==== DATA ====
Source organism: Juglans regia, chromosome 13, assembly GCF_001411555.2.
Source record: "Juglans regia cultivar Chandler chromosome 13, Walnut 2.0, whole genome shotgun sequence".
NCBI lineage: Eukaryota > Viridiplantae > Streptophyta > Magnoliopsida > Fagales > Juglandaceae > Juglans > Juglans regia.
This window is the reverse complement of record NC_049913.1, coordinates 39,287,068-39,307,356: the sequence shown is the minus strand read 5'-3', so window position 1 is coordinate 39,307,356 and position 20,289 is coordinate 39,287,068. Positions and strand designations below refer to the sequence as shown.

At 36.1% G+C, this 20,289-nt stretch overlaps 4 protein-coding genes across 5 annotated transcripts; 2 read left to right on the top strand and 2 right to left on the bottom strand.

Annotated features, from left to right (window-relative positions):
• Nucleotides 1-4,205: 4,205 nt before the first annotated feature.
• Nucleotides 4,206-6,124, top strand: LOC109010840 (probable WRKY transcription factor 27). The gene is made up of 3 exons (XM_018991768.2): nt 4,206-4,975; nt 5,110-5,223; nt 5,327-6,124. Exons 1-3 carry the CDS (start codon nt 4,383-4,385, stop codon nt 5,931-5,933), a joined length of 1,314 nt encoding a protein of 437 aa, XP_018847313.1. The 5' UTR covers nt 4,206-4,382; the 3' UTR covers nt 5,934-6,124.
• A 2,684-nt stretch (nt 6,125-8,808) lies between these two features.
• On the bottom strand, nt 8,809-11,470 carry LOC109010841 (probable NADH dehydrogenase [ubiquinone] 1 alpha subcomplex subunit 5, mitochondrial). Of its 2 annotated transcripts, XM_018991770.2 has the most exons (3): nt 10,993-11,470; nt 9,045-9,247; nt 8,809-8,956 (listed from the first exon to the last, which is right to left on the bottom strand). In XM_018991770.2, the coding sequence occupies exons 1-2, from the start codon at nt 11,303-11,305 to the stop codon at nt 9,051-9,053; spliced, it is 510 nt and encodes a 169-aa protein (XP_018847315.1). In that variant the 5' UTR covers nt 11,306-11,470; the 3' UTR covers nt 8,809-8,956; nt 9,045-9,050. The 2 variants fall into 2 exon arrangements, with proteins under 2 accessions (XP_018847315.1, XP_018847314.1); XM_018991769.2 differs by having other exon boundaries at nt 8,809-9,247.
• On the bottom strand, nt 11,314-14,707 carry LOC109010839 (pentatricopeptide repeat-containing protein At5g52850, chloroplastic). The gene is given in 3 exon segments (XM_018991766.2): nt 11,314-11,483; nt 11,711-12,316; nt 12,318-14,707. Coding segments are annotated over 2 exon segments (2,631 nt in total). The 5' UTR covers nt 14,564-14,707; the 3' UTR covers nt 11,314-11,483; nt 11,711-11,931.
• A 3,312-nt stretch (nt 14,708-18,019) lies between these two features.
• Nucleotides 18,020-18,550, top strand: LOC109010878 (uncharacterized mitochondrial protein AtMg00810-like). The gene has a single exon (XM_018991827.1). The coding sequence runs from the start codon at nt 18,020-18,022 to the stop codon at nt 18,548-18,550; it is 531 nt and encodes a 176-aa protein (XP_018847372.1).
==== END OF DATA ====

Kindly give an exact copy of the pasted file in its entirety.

Source organism: Juglans regia, chromosome 13, assembly GCF_001411555.2.
Source record: "Juglans regia cultivar Chandler chromosome 13, Walnut 2.0, whole genome shotgun sequence".
NCBI lineage: Eukaryota > Viridiplantae > Streptophyta > Magnoliopsida > Fagales > Juglandaceae > Juglans > Juglans regia.
This window is the reverse complement of record NC_049913.1, coordinates 39,287,068-39,307,356: the sequence shown is the minus strand read 5'-3', so window position 1 is coordinate 39,307,356 and position 20,289 is coordinate 39,287,068. Positions and strand designations below refer to the sequence as shown.

At 36.1% G+C, this 20,289-nt stretch overlaps 4 protein-coding genes across 5 annotated transcripts; 2 read left to right on the top strand and 2 right to left on the bottom strand.

Annotated features, from left to right (window-relative positions):
• Nucleotides 1-4,205: 4,205 nt before the first annotated feature.
• Nucleotides 4,206-6,124, top strand: LOC109010840 (probable WRKY transcription factor 27). The gene is made up of 3 exons (XM_018991768.2): nt 4,206-4,975; nt 5,110-5,223; nt 5,327-6,124. Exons 1-3 carry the CDS (start codon nt 4,383-4,385, stop codon nt 5,931-5,933), a joined length of 1,314 nt encoding a protein of 437 aa, XP_018847313.1. The 5' UTR covers nt 4,206-4,382; the 3' UTR covers nt 5,934-6,124.
• A 2,684-nt stretch (nt 6,125-8,808) lies between these two features.
• On the bottom strand, nt 8,809-11,470 carry LOC109010841 (probable NADH dehydrogenase [ubiquinone] 1 alpha subcomplex subunit 5, mitochondrial). Of its 2 annotated transcripts, XM_018991770.2 has the most exons (3): nt 10,993-11,470; nt 9,045-9,247; nt 8,809-8,956 (listed from the first exon to the last, which is right to left on the bottom strand). In XM_018991770.2, the coding sequence occupies exons 1-2, from the start codon at nt 11,303-11,305 to the stop codon at nt 9,051-9,053; spliced, it is 510 nt and encodes a 169-aa protein (XP_018847315.1). In that variant the 5' UTR covers nt 11,306-11,470; the 3' UTR covers nt 8,809-8,956; nt 9,045-9,050. The 2 variants fall into 2 exon arrangements, with proteins under 2 accessions (XP_018847315.1, XP_018847314.1); XM_018991769.2 differs by having other exon boundaries at nt 8,809-9,247.
• On the bottom strand, nt 11,314-14,707 carry LOC109010839 (pentatricopeptide repeat-containing protein At5g52850, chloroplastic). The gene is given in 3 exon segments (XM_018991766.2): nt 11,314-11,483; nt 11,711-12,316; nt 12,318-14,707. Coding segments are annotated over 2 exon segments (2,631 nt in total). The 5' UTR covers nt 14,564-14,707; the 3' UTR covers nt 11,314-11,483; nt 11,711-11,931.
• A 3,312-nt stretch (nt 14,708-18,019) lies between these two features.
• Nucleotides 18,020-18,550, top strand: LOC109010878 (uncharacterized mitochondrial protein AtMg00810-like). The gene has a single exon (XM_018991827.1). The coding sequence runs from the start codon at nt 18,020-18,022 to the stop codon at nt 18,548-18,550; it is 531 nt and encodes a 176-aa protein (XP_018847372.1).